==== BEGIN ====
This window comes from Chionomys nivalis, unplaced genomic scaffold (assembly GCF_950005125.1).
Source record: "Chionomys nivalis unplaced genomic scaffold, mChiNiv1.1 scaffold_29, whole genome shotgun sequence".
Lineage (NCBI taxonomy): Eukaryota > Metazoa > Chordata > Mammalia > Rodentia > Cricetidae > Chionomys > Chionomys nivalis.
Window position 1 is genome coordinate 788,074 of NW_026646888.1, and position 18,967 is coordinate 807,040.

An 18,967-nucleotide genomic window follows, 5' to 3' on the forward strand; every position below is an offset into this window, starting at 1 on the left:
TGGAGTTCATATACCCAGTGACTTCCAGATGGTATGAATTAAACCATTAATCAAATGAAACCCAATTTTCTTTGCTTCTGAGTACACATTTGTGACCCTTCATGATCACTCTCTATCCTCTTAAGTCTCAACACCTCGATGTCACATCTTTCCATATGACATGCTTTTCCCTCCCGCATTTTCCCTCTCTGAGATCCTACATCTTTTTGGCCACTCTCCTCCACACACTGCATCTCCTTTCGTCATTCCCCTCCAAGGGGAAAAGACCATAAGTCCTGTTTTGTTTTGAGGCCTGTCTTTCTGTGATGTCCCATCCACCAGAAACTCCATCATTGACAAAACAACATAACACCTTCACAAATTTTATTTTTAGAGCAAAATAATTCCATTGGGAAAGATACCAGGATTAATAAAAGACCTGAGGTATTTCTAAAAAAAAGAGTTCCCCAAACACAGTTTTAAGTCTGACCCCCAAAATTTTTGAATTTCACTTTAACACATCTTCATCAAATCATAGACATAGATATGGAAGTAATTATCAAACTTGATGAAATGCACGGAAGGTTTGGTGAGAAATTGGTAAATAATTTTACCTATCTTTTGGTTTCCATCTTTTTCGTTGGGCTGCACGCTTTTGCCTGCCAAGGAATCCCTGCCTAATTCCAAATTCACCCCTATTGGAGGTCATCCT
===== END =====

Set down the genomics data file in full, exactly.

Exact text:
This window comes from Chionomys nivalis, unplaced genomic scaffold (assembly GCF_950005125.1).
Source record: "Chionomys nivalis unplaced genomic scaffold, mChiNiv1.1 scaffold_29, whole genome shotgun sequence".
Lineage (NCBI taxonomy): Eukaryota > Metazoa > Chordata > Mammalia > Rodentia > Cricetidae > Chionomys > Chionomys nivalis.
Window position 1 is genome coordinate 788,074 of NW_026646888.1, and position 18,967 is coordinate 807,040.

An 18,967-nucleotide genomic window follows, 5' to 3' on the forward strand; every position below is an offset into this window, starting at 1 on the left:
TGGAGTTCATATACCCAGTGACTTCCAGATGGTATGAATTAAACCATTAATCAAATGAAACCCAATTTTCTTTGCTTCTGAGTACACATTTGTGACCCTTCATGATCACTCTCTATCCTCTTAAGTCTCAACACCTCGATGTCACATCTTTCCATATGACATGCTTTTCCCTCCCGCATTTTCCCTCTCTGAGATCCTACATCTTTTTGGCCACTCTCCTCCACACACTGCATCTCCTTTCGTCATTCCCCTCCAAGGGGAAAAGACCATAAGTCCTGTTTTGTTTTGAGGCCTGTCTTTCTGTGATGTCCCATCCACCAGAAACTCCATCATTGACAAAACAACATAACACCTTCACAAATTTTATTTTTAGAGCAAAATAATTCCATTGGGAAAGATACCAGGATTAATAAAAGACCTGAGGTATTTCTAAAAAAAAGAGTTCCCCAAACACAGTTTTAAGTCTGACCCCCAAAATTTTTGAATTTCACTTTAACACATCTTCATCAAATCATAGACATAGATATGGAAGTAATTATCAAACTTGATGAAATGCACGGAAGGTTTGGTGAGAAATTGGTAAATAATTTTACCTATCTTTTGGTTTCCATCTTTTTCGTTGGGCTGCACGCTTTTGCCTGCCAAGGAATCCCTGCCTAATTCCAAATTCACCCCTATTGGAGGTCATCCT